In echinoderms the larva is initially bilaterally symmetrical, only to be replaced by a whole new order of symmetry in the adult. In sea urchins the pentaradial adult body plan is laid down in a structure called the adult rudiment, which lies on the left within the larva. Boorman & Shimeld (2002); Arenas-Mena et al. (2000). In starfish and crinoids, the left somatocoel becomes oral and the right one aboral. In starfish, only the left hydrocoel of the larva develops into the adult water-vascular system, while the right hydrocoel disappears. Jefferies (1986). A lot of debate still occurs about the appropriate interpretation of echinoderm axes, and how (if at all) they can be compared to axes in other Bilateria. It is uncertain, for instance, if the anterior-posterior axis in other animals corresponds to the oral-aboral axis of echinoderms or the central axes of the five rays. The fossil lineage of echinoderms suggests some very odd evolutionary stages, with homalozoans representing a strongly asymmetrical stage in echinoderm ancestry (if they are indeed stem echinoderms - see later).
The obvious question then becomes what this all means. Why are deuterostomes such individualists? Jefferies (e.g., 1986) has suggested that the asymmetry of chordates and echinoderms is homologous, and evidence that they form a monophylum to the exclusion of the more symmetrical hemichordates. This clade he named Dexiothetica after his suggested explanation for its origin - that the ancestor of the echinoderm-chordate clade underwent a 90 degree rotation so that it came to lie on its right side with the left side becoming dorsal (Greek dexios = right, thetikos = suitable for lying down). In chordates, the outer body subsequently re-oriented itself over time to become bilaterally symmetrical, but the viscera remained dexiothetic.
Jefferies' theory was strongly dependent on his interpretation of the fossil homalozoans (which he referred to as calcichordates - see later). On this page, we take the more orthodox view that homalozoans are stem echinoderms, as suggested by their possession of a calcite skeleton with a similar ultrastructure to modern echinoderms. Jefferies held this skeleton to be ancestral for Dexiothetica, and subsequently independently lost in each of the three chordate subphyla. However, this seems to require a lot of convergence, expecially if, as molecular phylogenies suggest, the hemichordates are actually closer to echinoderms. A stem echinoderm position for homalozoans seems much more parsimonious.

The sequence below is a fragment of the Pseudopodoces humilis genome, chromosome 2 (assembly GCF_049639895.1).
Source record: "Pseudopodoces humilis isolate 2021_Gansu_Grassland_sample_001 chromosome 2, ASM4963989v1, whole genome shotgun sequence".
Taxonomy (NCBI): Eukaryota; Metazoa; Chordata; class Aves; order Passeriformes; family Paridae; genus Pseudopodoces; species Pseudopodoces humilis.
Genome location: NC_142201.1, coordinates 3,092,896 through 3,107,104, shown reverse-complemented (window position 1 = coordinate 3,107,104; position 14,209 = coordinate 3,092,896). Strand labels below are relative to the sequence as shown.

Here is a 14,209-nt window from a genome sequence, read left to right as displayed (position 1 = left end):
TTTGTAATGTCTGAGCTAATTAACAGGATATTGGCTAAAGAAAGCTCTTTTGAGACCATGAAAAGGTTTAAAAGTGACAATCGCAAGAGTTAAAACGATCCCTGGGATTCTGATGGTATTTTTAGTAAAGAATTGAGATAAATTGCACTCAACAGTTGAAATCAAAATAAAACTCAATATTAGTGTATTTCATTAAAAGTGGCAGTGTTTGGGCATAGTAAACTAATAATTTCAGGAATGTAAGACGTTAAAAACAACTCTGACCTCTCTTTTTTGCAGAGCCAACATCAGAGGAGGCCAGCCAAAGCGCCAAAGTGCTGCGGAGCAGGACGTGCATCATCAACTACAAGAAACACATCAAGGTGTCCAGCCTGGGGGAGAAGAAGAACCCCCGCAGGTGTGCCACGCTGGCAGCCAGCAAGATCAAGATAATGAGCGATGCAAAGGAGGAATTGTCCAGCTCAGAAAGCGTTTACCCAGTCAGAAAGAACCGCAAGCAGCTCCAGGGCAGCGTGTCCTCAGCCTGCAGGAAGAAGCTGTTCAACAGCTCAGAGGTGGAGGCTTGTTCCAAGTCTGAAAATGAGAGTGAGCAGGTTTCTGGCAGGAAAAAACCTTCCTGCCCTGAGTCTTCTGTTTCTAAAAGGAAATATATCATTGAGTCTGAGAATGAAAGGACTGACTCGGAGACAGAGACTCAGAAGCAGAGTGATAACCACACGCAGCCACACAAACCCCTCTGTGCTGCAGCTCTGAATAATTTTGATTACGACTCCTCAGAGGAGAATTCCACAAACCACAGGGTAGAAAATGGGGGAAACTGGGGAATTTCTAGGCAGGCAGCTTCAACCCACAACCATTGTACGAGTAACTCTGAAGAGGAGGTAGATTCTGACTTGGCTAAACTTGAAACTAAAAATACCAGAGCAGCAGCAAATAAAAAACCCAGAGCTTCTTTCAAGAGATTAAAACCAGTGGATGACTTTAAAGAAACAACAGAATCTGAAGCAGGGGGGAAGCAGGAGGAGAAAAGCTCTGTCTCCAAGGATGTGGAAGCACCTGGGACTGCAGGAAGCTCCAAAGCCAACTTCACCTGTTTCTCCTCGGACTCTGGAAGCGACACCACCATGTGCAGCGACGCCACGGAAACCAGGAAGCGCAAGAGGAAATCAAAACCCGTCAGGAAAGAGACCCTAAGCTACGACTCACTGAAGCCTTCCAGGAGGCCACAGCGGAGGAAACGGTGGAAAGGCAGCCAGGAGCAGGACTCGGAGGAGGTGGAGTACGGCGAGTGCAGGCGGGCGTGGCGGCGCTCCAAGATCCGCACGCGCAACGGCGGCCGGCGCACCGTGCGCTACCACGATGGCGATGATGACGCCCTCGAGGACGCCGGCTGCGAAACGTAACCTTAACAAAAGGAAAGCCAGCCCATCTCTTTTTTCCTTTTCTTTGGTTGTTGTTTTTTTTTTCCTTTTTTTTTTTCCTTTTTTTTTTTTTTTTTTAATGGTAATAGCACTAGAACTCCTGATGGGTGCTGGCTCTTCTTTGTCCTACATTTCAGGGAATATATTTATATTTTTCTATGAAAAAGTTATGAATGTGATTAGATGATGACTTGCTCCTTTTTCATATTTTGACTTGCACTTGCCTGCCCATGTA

Could dexiothetism have still been ancestral to deuterostomes as a whole? The theory does have a certain appeal in relation to echinoderms - as mentioned before, left and right do become dorsal and ventral in echinoderm development, and the unpaired nature of the gill structures in Vetulocystidae and Cornuta at the base of the echinoderm stem offers further support (if they are correctly interpreted as such - see later). In the case of Chordata, however, if the homalozoans are not regarded as relevant to the chordate stem, the support for dexiothetism is much lower. Asymmetries in the viscera may have been an adaptation for greater complexity (a coiled heart has greater pumping ability, while a coiled gut allows for more surface area in a smaller volume. Cooke 2004). The strong asymmetry in amphioxus may be an autapomorphy of that particular lineage. Evidence is therefore equivocal as to whether dexiothetism can be regarded as ancestral for Deuterostomia, or whether chordate and echinoderm asymmetries arose independently. Among fossils that may lie along the stem group of deuterostomes, the Vetulicolia have not been recorded as showing any sign of asymmetry. However, the mostly lateral, two-dimensional preservation of vetulicolians means that this is not necessarily informative.
Studies of developmental gene expressions and their relation to deuterostome asymmetry are still at a fairly early stage. The Nodal-Ptx pathway has been identified as a major factor in establishing the left-right axis in chordates. Ptx, for instance, is expressed predominantly on the left-hand side of the embryo in all three chordate subphyla. However, neither Pitx or Nodal have yet been identified in echinoderms, though once again the extremely derived body plan of echinoderms makes the identification of gene functional homologies difficult. Wray & Lowe (2000). Preliminary analysis suggests Ptx expression is symmetrical in hemichordates, but this requires confirmation. Boorman & Shimeld (2002).
In succeeding pages, we will explore some of the strange fruits that have blossomed on the Deuterostome stem. For now, we include some other, quite different, versions of Deuterostome phylogent for comparison.
© Christopher Taylor, CT050821.